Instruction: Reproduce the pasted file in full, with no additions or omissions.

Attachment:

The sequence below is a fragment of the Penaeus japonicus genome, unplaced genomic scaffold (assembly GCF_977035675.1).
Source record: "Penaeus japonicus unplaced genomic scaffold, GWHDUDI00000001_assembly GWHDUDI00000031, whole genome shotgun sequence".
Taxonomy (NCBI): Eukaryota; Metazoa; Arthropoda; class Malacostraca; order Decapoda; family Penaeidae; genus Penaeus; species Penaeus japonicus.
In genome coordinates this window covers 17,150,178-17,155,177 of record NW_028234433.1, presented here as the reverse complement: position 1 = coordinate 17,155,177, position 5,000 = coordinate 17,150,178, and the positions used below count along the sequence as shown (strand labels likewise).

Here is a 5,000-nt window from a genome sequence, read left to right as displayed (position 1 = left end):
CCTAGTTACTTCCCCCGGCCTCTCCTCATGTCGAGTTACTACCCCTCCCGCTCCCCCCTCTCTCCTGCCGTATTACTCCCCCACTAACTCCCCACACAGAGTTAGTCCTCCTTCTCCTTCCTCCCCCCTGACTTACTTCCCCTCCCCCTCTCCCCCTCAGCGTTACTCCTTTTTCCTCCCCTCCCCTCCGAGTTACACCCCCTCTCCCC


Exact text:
The sequence below is a fragment of the Penaeus japonicus genome, unplaced genomic scaffold (assembly GCF_977035675.1).
Source record: "Penaeus japonicus unplaced genomic scaffold, GWHDUDI00000001_assembly GWHDUDI00000031, whole genome shotgun sequence".
Taxonomy (NCBI): Eukaryota; Metazoa; Arthropoda; class Malacostraca; order Decapoda; family Penaeidae; genus Penaeus; species Penaeus japonicus.
In genome coordinates this window covers 17,150,178-17,155,177 of record NW_028234433.1, presented here as the reverse complement: position 1 = coordinate 17,155,177, position 5,000 = coordinate 17,150,178, and the positions used below count along the sequence as shown (strand labels likewise).

Here is a 5,000-nt window from a genome sequence, read left to right as displayed (position 1 = left end):
CCTAGTTACTTCCCCCGGCCTCTCCTCATGTCGAGTTACTACCCCTCCCGCTCCCCCCTCTCTCCTGCCGTATTACTCCCCCACTAACTCCCCACACAGAGTTAGTCCTCCTTCTCCTTCCTCCCCCCTGACTTACTTCCCCTCCCCCTCTCCCCCTCAGCGTTACTCCTTTTTCCTCCCCTCCCCTCCGAGTTACACCCCCTCTCCCC